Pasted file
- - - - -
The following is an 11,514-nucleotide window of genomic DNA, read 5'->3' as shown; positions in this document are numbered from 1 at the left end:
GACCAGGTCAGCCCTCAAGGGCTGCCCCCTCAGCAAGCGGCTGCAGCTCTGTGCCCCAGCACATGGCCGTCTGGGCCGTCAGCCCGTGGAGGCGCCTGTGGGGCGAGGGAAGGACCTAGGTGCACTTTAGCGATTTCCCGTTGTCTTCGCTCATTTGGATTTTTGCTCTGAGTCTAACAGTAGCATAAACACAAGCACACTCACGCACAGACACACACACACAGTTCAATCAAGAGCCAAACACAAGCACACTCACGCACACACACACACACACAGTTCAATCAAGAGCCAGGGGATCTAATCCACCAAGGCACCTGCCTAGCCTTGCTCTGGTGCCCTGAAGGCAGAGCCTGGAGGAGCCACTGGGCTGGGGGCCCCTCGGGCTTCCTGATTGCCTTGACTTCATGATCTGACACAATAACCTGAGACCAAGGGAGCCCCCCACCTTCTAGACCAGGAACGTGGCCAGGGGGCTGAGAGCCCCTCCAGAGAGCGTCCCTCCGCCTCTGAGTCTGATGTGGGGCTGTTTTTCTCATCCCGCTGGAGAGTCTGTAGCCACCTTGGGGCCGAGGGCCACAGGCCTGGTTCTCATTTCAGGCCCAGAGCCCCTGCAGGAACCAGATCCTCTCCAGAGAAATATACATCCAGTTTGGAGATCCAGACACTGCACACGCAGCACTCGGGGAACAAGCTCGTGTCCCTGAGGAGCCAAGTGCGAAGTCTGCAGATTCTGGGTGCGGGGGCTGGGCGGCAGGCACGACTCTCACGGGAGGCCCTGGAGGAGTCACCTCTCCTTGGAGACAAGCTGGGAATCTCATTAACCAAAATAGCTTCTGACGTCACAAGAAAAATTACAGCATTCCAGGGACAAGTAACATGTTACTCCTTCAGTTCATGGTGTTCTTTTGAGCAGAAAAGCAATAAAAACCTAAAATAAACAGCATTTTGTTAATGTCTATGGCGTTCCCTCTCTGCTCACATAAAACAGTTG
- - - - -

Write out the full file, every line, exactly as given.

The following is an 11,514-nucleotide window of genomic DNA, read 5'->3' as shown; positions in this document are numbered from 1 at the left end:
GACCAGGTCAGCCCTCAAGGGCTGCCCCCTCAGCAAGCGGCTGCAGCTCTGTGCCCCAGCACATGGCCGTCTGGGCCGTCAGCCCGTGGAGGCGCCTGTGGGGCGAGGGAAGGACCTAGGTGCACTTTAGCGATTTCCCGTTGTCTTCGCTCATTTGGATTTTTGCTCTGAGTCTAACAGTAGCATAAACACAAGCACACTCACGCACAGACACACACACACAGTTCAATCAAGAGCCAAACACAAGCACACTCACGCACACACACACACACACAGTTCAATCAAGAGCCAGGGGATCTAATCCACCAAGGCACCTGCCTAGCCTTGCTCTGGTGCCCTGAAGGCAGAGCCTGGAGGAGCCACTGGGCTGGGGGCCCCTCGGGCTTCCTGATTGCCTTGACTTCATGATCTGACACAATAACCTGAGACCAAGGGAGCCCCCCACCTTCTAGACCAGGAACGTGGCCAGGGGGCTGAGAGCCCCTCCAGAGAGCGTCCCTCCGCCTCTGAGTCTGATGTGGGGCTGTTTTTCTCATCCCGCTGGAGAGTCTGTAGCCACCTTGGGGCCGAGGGCCACAGGCCTGGTTCTCATTTCAGGCCCAGAGCCCCTGCAGGAACCAGATCCTCTCCAGAGAAATATACATCCAGTTTGGAGATCCAGACACTGCACACGCAGCACTCGGGGAACAAGCTCGTGTCCCTGAGGAGCCAAGTGCGAAGTCTGCAGATTCTGGGTGCGGGGGCTGGGCGGCAGGCACGACTCTCACGGGAGGCCCTGGAGGAGTCACCTCTCCTTGGAGACAAGCTGGGAATCTCATTAACCAAAATAGCTTCTGACGTCACAAGAAAAATTACAGCATTCCAGGGACAAGTAACATGTTACTCCTTCAGTTCATGGTGTTCTTTTGAGCAGAAAAGCAATAAAAACCTAAAATAAACAGCATTTTGTTAATGTCTATGGCGTTCCCTCTCTGCTCACATAAAACAGTTG